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Financial experts tear Trump’s tax cut mythology to shreds as the national debt explodes

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With the national debt hitting record-breaking highs, Axios chief financial correspondent Felix Salmon had bad news for MSNBC on Wednesday: President Donald Trump’s tax cuts would never pay for themselves.

Host Stephanie Ruhle brought up the president’s insistence that his tax cut will generate enough economic growth to pay for itself. “We know it takes time for that to happen,” she said. “But why aren’t we seeing it yet?”

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“Because it’s not going to happen,” replied Salmon as Ruhle groaned audibly. “No one believed that when they insisted it. No one believes it now.”

“That’s not true,” she shot back sarcastically. “Republicans did.”

“We have seen actually that national debt increasing much faster than even the pessimists thought it would when the tax cut was passed,” Salmon continued, pointing to “massively” slower corporate earnings. “All of this amazing new growth we were promised from the tax cuts isn’t happening. It’s like a single one-shot sugar high which increases the debt in perpetuity without really giving us anything sustainable.”

“The CBO is saying the deficit will keep rising topping $1 trillion annually beginning in 2022,” Ruhle said to fellow panelist and former investment banker William Cohan. “Do you see any evidence that the tax cuts are going to pay for themselves?”

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“There’s certainly no evidence yet,” said Cohan, who added that he agreed with Salmon’s pessimistic take. “This was a president who as candidate said he was going to eliminate the national debt and in fact, he’s done pretty much just the opposite going from $19 to $22 trillion in record time, trillion dollar budget deficits.” He added that United States is “awash is debt”, citing trillion in student loans, credit card debt, and auto loans. The country was so saddled with debt, Cohan added, that “a serious problem in the near term” was inevitable.

Watch the video below.

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New evidence that an extraterrestrial collision 12,800 years ago triggered an abrupt climate change for Earth

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What kicked off the Earth’s rapid cooling 12,800 years ago?

In the space of just a couple of years, average temperatures abruptly dropped, resulting in temperatures as much as 14 degrees Fahrenheit cooler in some regions of the Northern Hemisphere. If a drop like that happened today, it would mean the average temperature of Miami Beach would quickly change to that of current Montreal, Canada. Layers of ice in Greenland show that this cool period in the Northern Hemisphere lasted about 1,400 years.

This climate event, called the Younger Dryas by scientists, marked the beginning of a decline in ice-age megafauna, such as mammoth and mastodon, eventually leading to extinction of more than 35 genera of animals across North America. Although disputed, some research suggests that Younger Dryas environmental changes led to a population decline among the Native Americans known for their distinctive Clovis spear points.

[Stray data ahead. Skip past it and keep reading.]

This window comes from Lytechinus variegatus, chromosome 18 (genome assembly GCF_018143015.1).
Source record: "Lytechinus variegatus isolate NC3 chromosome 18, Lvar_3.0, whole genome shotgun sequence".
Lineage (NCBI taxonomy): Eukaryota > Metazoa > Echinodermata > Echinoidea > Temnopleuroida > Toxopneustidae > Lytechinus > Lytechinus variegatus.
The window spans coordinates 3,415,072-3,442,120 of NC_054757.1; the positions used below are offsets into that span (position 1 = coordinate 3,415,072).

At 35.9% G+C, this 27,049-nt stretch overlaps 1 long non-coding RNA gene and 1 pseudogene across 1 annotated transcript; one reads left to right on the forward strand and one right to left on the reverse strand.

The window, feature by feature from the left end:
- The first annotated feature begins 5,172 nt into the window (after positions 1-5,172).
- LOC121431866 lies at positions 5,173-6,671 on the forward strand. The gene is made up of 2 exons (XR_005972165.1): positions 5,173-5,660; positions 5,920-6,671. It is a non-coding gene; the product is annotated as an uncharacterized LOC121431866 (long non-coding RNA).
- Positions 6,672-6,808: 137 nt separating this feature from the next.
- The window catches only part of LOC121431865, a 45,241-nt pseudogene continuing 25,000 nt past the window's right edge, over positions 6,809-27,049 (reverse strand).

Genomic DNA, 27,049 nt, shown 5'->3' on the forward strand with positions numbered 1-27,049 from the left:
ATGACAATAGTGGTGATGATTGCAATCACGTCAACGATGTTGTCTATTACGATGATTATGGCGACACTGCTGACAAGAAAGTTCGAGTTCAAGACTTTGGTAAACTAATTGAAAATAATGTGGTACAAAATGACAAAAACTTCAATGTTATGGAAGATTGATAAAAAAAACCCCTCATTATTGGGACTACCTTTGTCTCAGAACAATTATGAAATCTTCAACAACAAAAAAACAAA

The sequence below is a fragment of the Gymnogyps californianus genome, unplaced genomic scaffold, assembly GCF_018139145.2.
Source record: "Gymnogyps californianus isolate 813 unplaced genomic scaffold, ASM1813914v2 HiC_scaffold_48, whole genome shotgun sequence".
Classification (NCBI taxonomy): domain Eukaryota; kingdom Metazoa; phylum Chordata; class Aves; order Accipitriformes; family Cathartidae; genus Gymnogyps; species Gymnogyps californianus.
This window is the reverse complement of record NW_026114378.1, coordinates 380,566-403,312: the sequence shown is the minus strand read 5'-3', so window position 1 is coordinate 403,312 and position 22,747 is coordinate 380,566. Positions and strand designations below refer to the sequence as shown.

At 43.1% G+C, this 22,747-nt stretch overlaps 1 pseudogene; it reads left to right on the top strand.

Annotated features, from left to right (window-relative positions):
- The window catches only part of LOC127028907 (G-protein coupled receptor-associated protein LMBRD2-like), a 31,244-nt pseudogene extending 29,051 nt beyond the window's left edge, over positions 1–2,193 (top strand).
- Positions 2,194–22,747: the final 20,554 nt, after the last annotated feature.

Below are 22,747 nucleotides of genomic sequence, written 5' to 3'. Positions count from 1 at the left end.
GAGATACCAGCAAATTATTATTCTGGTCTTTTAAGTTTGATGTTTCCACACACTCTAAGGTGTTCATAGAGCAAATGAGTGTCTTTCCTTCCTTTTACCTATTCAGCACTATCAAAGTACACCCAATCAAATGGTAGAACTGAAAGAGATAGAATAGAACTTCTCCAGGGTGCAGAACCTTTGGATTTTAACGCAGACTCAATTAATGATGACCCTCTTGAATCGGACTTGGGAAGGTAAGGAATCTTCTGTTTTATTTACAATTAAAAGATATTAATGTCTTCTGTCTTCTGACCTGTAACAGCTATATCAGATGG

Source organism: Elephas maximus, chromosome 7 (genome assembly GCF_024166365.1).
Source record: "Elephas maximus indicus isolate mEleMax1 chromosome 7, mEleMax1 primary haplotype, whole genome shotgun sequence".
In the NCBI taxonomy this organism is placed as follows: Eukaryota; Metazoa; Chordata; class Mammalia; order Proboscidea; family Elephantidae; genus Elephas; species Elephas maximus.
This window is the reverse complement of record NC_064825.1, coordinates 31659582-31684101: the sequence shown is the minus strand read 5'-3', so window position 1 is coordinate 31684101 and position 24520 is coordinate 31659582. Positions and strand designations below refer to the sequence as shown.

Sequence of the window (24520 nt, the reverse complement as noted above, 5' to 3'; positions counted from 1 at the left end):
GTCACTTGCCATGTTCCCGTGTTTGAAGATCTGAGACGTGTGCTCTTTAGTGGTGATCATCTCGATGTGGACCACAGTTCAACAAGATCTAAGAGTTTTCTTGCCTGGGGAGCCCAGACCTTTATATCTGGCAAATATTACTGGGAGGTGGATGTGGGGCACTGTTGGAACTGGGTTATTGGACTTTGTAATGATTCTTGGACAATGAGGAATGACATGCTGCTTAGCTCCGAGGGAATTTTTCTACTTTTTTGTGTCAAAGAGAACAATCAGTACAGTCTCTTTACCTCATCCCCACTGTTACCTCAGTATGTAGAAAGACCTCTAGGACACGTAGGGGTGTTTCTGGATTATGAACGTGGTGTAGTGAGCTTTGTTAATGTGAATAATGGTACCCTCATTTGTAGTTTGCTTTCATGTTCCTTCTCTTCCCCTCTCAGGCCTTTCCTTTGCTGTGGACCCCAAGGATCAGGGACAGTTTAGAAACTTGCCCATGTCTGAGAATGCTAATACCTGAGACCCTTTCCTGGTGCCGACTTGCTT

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Morning Joe drops bomb on Trump about impeachment support in states he desperately needs in 2020

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Kicking off Tuesday's "Morning Joe" on MSNBC, hosts Joe Scarborough and Mika Brzezinski busted out the latest polling numbers about support for impeachment in key battleground states and let Donald Trump know he is deeply underwater.

Jumping right into it, the Brzezinski said, "Half of voters in six states that helped carry Trump to victory in 2016 say they support the House Democrats' impeachment inquiry into the president. According to the latest New York Times/Siena College poll put that support at 50 percent of voters in Pennsylvania, Florida, Michigan, Wisconsin, North Carolina and Arizona -- 45 percent say they oppose."

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Britain’s Johnson races Brexit clock as deadline looms

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British Prime Minister Boris Johnson faces two crucial Brexit votes Tuesday that could decide if he still has a reasonable shot at securing his EU divorce by next week's deadline.

The UK is entering a cliffhanger finale to a drama that has divided families and embittered politics ever since voters backed a split from Britain's 27 EU allies and trading partners in 2016.

Johnson has set himself a very high bar by promising that he will get Brexit done -- "do or die'" -- by the twice-delayed October 31 departure date.

The Conservative leader now hopes parliament gives initial support to a Brexit bill that translates the revised withdrawal agreement he struck with Brussels last week into UK law.

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